The native American tribes call it the Battle of Greasy Grass but most people know it as Custer’s Last Stand. Although books have been written and movies made of the battle, historians don’t agree on the actual events of the battle. The cavalry was demolished and no one could give a true account. The Indian leaders gave conflicting accounts of the battle and their strategy. At the end of the day, everyone agrees that the 7th Cavalry had bad information and didn’t realize the size of the force they were up against. Based on flawed intelligence, Custer lead them into a trap. Nearly 300 soldiers lost their lives.

US212 is a two-lane highway that runs through the Northern Cheyenne Reservation and Custer National Forest. We hit road construction on this route, including two areas where we were on dirt road. The second stretch of temporary dirt road was a couple miles long with no construction workers present. As we were near the end of the dirt, a tractor-trailer rig approached from the opposite direction. It appeared as though the driver didn’t realize the pavement ended and he hit the dirt too fast. He swerved toward the shoulder and cranked back to the center – his trailer whipped behind the truck. Luckily he gained control before we passed each other.

Around 1:30pm, we pulled into the town of Broadus, Montana. This is a small town with about 400 residents. There’s a city park on the south side of town right on US212 which is called Park Avenue. US212 enters town from the west on Holt Street then makes a 90-degree right turn on Park.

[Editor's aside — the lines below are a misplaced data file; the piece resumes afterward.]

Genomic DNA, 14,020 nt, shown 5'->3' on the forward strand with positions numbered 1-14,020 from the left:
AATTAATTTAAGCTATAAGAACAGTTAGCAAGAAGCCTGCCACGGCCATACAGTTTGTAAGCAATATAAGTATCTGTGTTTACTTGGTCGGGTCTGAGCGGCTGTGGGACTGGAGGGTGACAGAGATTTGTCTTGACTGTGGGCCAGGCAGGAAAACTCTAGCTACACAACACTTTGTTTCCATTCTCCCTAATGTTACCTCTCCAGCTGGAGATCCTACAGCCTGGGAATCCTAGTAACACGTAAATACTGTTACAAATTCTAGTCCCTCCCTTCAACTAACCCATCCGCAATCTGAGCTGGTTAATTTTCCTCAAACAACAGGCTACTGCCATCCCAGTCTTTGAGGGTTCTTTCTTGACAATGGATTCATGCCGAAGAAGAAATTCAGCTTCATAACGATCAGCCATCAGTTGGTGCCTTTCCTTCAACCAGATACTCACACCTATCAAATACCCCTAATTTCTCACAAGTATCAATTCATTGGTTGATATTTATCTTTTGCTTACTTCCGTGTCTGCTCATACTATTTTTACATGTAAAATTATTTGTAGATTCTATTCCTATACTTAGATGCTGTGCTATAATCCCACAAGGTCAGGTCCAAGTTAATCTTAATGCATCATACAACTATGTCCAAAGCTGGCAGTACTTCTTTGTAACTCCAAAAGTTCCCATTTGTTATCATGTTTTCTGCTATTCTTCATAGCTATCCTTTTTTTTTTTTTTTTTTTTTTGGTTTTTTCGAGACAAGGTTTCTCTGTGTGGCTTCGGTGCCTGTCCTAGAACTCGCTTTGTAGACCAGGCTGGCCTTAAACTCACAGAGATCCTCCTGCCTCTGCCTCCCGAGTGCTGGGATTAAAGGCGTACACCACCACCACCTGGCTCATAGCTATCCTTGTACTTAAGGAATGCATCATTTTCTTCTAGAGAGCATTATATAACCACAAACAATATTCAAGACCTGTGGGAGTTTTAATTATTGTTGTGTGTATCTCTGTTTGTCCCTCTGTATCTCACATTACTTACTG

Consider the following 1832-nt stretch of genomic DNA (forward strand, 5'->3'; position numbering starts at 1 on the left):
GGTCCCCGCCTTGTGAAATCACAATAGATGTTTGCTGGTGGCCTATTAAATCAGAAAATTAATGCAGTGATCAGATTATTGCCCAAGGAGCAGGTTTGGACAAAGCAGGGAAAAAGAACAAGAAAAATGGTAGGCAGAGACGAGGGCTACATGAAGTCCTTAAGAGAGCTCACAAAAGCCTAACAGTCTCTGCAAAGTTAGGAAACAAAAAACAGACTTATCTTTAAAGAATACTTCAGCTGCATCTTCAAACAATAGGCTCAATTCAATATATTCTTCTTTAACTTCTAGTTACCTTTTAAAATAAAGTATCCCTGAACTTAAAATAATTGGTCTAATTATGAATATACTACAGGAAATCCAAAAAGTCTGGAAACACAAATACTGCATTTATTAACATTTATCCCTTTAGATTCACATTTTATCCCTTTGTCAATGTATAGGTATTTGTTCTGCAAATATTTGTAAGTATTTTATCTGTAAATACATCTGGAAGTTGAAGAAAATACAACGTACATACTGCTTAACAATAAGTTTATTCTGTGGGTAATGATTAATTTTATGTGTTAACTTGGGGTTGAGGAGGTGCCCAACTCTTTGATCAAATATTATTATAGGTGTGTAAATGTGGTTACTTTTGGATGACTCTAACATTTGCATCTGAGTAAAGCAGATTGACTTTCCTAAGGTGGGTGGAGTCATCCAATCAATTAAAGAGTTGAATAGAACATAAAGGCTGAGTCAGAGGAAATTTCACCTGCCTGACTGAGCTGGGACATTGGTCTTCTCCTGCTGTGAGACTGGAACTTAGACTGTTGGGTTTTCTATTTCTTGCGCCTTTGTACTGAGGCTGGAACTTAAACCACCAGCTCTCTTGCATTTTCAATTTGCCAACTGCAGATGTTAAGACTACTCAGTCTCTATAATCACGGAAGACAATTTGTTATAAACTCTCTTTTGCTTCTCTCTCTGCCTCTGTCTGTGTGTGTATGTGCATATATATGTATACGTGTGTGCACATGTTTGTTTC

On the south and west sides of the city park there’s ample parking on fairly level dirt surfaces for RVs. We read accounts of people dry camping overnight here, but found signs posted that were ambiguous.

How do you interpret this sign?

Since there were cars and RVs parked around the park where these signs were posted, we took it to mean “No parking of livestock and livestock trailers.” There’s a rodeo ground across the street so that makes sense.

We found a spot and set up for an overnight stay. It was hot out – the high reached 96 degrees. I had the generator running all afternoon and into the evening to keep the A/Cs running. Donna walked to the IGA in town and picked up a few groceries. Around 9pm, some people came into the park and set up a white sheet and projector. I asked them what they were up to. It was the community movie night – they were going to show Beauty and the Beast. Families with young kids came to the park to watch the movie. This is small town America – I love it.